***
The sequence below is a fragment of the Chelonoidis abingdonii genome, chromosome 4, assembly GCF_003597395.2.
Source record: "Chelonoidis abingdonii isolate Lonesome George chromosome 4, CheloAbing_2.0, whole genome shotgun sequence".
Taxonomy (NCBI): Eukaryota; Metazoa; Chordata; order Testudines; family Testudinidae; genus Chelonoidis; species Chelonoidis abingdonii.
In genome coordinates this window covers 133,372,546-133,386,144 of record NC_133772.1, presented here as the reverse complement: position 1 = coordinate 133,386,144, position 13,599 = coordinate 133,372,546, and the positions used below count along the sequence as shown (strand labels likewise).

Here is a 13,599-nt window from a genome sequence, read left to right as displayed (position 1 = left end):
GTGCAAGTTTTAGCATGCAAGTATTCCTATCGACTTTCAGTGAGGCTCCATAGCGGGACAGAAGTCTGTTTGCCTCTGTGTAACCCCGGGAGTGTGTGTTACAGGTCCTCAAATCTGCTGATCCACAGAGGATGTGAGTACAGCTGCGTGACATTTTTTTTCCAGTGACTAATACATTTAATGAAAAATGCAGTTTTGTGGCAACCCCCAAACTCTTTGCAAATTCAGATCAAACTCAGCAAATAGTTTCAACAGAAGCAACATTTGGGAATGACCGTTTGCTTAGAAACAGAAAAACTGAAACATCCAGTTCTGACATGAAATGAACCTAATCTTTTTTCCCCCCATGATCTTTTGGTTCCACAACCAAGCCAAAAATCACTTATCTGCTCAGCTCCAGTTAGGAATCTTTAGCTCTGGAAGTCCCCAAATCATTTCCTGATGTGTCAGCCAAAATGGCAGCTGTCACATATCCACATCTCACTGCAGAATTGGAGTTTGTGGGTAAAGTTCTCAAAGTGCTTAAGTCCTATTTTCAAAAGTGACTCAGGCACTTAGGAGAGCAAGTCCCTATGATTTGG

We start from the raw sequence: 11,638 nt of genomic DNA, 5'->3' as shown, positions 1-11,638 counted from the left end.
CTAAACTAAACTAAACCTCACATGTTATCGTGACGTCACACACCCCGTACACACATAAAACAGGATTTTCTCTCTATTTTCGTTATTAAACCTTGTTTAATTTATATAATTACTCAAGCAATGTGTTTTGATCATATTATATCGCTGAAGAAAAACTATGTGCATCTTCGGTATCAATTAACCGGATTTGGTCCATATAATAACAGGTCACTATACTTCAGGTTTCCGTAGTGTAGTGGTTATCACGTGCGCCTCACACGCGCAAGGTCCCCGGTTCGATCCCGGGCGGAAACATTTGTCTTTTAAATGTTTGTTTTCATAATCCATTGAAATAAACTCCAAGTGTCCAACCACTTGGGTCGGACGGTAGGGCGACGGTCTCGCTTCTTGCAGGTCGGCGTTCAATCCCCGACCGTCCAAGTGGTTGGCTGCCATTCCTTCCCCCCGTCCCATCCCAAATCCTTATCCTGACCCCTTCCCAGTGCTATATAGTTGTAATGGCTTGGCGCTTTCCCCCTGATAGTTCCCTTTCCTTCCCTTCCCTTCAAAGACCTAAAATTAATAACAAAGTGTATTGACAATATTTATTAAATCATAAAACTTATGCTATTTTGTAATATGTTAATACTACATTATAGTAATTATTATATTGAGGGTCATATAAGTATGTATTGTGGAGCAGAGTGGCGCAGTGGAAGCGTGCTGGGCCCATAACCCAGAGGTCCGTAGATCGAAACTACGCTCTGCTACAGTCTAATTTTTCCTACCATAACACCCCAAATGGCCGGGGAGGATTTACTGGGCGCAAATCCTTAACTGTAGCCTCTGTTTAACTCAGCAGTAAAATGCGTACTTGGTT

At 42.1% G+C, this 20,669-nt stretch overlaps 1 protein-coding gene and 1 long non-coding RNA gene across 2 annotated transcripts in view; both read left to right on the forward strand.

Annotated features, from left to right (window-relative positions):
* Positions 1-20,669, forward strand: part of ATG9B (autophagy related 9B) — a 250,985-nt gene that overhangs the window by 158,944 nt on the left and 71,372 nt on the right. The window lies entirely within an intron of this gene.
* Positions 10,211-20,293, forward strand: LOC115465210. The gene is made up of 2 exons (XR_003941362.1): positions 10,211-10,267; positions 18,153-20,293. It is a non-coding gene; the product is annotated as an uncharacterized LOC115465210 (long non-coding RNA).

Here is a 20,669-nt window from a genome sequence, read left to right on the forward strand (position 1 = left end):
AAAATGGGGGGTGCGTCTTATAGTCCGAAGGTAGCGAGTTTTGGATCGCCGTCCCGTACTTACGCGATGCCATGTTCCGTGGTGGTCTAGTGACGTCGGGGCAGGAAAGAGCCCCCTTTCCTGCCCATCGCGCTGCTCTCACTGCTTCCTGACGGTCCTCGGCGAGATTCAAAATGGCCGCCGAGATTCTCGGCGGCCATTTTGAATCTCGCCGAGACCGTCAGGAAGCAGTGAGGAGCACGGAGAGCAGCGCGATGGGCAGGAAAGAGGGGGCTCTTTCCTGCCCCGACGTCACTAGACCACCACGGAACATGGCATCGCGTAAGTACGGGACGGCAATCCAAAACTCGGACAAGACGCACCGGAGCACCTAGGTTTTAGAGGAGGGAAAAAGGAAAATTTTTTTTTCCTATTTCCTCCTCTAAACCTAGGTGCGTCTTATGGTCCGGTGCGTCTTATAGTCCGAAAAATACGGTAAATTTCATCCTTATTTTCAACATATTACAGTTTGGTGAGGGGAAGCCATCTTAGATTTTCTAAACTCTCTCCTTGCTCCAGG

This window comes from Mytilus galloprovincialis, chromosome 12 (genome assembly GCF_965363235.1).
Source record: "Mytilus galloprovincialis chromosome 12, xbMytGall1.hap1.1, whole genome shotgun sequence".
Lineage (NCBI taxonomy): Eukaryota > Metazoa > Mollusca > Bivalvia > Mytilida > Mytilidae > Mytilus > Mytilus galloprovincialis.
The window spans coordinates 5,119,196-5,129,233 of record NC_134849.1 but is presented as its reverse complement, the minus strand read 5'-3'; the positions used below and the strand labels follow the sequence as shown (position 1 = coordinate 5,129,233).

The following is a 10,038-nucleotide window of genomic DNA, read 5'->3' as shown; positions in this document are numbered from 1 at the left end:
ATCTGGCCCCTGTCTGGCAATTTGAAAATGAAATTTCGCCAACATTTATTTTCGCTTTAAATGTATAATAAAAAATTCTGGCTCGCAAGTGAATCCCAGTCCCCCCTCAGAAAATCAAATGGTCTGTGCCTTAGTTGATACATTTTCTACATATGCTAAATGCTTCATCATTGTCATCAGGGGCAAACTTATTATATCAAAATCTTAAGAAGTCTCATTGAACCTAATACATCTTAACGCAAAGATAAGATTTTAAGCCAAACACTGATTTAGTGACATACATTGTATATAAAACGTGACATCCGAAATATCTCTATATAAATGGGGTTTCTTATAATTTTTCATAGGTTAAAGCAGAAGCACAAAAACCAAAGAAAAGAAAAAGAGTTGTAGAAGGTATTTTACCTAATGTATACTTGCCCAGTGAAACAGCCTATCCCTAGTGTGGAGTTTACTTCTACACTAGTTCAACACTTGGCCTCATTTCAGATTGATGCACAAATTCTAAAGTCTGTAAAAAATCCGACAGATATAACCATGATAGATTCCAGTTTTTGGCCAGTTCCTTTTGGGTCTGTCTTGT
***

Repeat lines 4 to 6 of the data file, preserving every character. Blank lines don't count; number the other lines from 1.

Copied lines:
In genome coordinates this window covers 133,372,546-133,386,144 of record NC_133772.1, presented here as the reverse complement: position 1 = coordinate 133,386,144, position 13,599 = coordinate 133,372,546, and the positions used below count along the sequence as shown (strand labels likewise).

Here is a 13,599-nt window from a genome sequence, read left to right as displayed (position 1 = left end):
GTGCAAGTTTTAGCATGCAAGTATTCCTATCGACTTTCAGTGAGGCTCCATAGCGGGACAGAAGTCTGTTTGCCTCTGTGTAACCCCGGGAGTGTGTGTTACAGGTCCTCAAATCTGCTGATCCACAGAGGATGTGAGTACAGCTGCGTGACATTTTTTTTCCAGTGACTAATACATTTAATGAAAAATGCAGTTTTGTGGCAACCCCCAAACTCTTTGCAAATTCAGATCAAACTCAGCAAATAGTTTCAACAGAAGCAACATTTGGGAATGACCGTTTGCTTAGAAACAGAAAAACTGAAACATCCAGTTCTGACATGAAATGAACCTAATCTTTTTTCCCCCCATGATCTTTTGGTTCCACAACCAAGCCAAAAATCACTTATCTGCTCAGCTCCAGTTAGGAATCTTTAGCTCTGGAAGTCCCCAAATCATTTCCTGATGTGTCAGCCAAAATGGCAGCTGTCACATATCCACATCTCACTGCAGAATTGGAGTTTGTGGGTAAAGTTCTCAAAGTGCTTAAGTCCTATTTTCAAAAGTGACTCAGGCACTTAGGAGAGCAAGTCCCTATGATTTGG